... Tighter LASER bandwidth control is definitely required to achieve the requirements of CD control of leading edge technology nodes beyond 45 nm. This paper describes the impact of a new LASER technology by Cymer, called Gas Lifetime eXtension (GLX) [4], [5] , on logic poly gate CD control in two high-volume products of a leading technology node. Brief explanations on GLX functions and basic working theory are discussed. ...
... No other process or equipment factors were changed to minimize experimental noises. The theory of GLX was reported by K. O'Brien [5] . Generally speaking, GLX stabilizes LASER bandwidth long term performance by several technology advancements, including cleaner discharge chambers (which generate fewer contaminants), improved component reliability, new signal processing techniques, and advanced gas control algorithms. ...
Control of circuit CD in a photolithographic process has become increasingly important, particularly for those advanced nodes below 45nm because it influences device performances greatly. The variation of circuit CD depends on many factors, for example, CD uniformity on reticles, focus, lens aberrations, partial coherence, photoresist performance and LASER spectral bandwidth. In this paper, we focus on LASER spectral bandwidth effects to reduce circuit CD variation. High-volume products of a leading technology node are examined and a novel LASER control function: Gas Lifetime eXtenstion (GLX) is implemented to obtain stable LASER bandwidth. The LASER bandwidth variation was stabilized by changing laser F2 gas concentration through advanced control algorithm and signal process techniques. Product photo-pattern CD variation and device electrical performances will be examined to confirm the benefits of the LASER bandwidth stabilization.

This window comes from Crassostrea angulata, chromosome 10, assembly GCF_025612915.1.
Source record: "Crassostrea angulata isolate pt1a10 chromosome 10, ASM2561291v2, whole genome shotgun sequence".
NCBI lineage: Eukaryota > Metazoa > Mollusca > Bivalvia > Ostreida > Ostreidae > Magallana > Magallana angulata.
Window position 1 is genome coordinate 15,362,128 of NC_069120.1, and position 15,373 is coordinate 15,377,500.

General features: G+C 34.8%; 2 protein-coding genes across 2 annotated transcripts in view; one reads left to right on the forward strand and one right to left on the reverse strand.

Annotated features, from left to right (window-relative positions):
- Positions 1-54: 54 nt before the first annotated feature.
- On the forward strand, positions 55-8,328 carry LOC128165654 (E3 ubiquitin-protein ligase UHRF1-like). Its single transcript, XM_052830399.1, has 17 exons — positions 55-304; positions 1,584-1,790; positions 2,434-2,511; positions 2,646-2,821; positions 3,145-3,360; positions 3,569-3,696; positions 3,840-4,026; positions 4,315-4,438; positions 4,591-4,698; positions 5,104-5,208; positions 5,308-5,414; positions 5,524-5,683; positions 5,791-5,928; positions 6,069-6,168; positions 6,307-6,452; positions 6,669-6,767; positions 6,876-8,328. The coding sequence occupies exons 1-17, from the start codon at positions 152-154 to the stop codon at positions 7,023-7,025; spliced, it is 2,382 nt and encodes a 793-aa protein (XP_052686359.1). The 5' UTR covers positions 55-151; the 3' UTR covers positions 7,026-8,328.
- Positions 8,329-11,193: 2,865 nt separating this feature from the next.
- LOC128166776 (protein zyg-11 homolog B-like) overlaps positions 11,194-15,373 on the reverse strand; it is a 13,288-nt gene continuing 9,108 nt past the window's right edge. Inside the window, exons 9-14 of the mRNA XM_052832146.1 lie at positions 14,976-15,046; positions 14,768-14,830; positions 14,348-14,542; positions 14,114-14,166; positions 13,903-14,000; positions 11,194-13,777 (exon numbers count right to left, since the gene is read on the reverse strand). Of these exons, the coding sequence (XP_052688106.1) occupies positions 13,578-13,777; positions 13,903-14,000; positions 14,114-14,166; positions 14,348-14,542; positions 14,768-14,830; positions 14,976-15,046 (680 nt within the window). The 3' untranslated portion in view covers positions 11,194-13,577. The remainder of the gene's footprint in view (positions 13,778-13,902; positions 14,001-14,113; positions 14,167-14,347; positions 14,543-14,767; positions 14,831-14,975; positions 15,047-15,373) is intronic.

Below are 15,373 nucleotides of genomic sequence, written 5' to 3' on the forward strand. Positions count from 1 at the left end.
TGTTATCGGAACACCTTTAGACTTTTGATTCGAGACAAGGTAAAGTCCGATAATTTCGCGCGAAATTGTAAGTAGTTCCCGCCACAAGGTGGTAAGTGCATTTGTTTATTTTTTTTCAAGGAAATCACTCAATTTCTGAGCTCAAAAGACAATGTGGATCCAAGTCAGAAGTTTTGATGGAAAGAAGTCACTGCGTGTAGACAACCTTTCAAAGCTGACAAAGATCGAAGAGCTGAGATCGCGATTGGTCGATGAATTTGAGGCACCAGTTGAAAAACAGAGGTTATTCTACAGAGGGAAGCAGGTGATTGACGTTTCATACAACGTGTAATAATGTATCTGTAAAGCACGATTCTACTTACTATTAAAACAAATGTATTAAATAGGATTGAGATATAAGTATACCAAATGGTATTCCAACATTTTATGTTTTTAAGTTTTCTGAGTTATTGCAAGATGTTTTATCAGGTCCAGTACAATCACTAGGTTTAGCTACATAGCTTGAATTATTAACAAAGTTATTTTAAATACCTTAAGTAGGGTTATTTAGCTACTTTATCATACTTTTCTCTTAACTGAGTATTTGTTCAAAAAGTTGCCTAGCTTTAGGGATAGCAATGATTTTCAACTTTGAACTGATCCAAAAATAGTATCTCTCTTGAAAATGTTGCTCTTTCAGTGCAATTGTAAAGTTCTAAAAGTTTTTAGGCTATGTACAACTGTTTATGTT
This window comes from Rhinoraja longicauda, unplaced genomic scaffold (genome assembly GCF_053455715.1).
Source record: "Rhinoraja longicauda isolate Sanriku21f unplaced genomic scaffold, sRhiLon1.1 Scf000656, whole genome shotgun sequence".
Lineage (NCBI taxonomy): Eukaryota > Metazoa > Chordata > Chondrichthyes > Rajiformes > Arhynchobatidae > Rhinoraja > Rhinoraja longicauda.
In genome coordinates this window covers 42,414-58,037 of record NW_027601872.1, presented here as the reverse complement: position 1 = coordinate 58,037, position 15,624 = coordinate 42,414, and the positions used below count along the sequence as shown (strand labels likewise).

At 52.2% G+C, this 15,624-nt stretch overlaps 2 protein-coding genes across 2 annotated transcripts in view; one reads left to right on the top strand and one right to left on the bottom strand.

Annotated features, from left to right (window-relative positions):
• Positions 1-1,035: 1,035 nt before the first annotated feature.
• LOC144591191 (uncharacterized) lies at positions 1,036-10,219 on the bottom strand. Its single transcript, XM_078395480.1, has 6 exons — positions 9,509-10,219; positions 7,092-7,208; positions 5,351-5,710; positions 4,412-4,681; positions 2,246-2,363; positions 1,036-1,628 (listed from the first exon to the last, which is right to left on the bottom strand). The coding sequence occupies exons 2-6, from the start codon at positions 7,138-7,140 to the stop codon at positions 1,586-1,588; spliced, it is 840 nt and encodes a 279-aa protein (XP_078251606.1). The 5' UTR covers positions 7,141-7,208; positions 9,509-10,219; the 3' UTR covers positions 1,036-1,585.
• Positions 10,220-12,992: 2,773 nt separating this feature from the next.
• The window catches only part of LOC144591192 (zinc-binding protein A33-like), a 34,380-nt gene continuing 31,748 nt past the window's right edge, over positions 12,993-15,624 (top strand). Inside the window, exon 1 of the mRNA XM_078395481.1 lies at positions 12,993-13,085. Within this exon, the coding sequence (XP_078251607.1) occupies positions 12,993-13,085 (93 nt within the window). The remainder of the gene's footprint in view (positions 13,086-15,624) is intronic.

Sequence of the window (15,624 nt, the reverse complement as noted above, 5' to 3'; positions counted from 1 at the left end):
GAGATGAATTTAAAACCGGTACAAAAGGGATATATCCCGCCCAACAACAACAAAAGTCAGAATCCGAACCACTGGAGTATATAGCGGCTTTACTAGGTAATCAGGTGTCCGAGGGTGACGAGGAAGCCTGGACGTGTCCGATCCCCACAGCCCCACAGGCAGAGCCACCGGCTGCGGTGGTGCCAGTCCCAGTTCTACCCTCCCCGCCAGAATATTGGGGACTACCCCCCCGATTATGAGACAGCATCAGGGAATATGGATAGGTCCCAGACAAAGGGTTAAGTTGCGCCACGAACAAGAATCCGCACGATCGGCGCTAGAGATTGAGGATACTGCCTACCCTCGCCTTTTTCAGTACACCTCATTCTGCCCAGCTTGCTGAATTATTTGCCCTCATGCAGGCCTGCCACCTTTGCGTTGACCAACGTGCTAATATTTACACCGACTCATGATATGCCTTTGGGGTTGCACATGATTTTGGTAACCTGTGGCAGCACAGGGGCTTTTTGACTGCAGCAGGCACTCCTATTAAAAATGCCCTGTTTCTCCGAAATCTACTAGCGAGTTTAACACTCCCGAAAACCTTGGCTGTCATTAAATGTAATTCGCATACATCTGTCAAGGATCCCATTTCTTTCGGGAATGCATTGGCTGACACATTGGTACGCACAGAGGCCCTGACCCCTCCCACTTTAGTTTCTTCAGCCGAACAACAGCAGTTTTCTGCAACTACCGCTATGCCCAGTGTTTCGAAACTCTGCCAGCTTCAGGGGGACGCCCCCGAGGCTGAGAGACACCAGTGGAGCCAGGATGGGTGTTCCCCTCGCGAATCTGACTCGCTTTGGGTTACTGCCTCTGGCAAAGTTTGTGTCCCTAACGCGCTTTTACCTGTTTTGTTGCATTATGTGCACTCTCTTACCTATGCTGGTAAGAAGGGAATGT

Conference Paper
In response to significant neon supply constraints, Cymer has responded with a multi-part plan to support its customers. Cymer’s primary objective is to ensure that reliable system performance is maintained while minimizing gas consumption. Gas algorithms were optimized to ensure stable performance across all operating conditions. The Cymer neon support plan contains four elements: 1. Gas reduction program to reduce neon by >50% while maintaining existing performance levels and availability; 2. short-term containment solutions for immediate relief. 3. qualification of additional gas suppliers; and 4. long-term recycling/reclaim opportunity. The Cymer neon reduction program has shown excellent results as demonstrated through the comparison on standard gas use versus the new >50% reduced neon performance for ArF immersion light sources. Testing included stressful conditions such as repetition rate, duty cycle and energy target changes. No performance degradation has been observed over typical gas lives.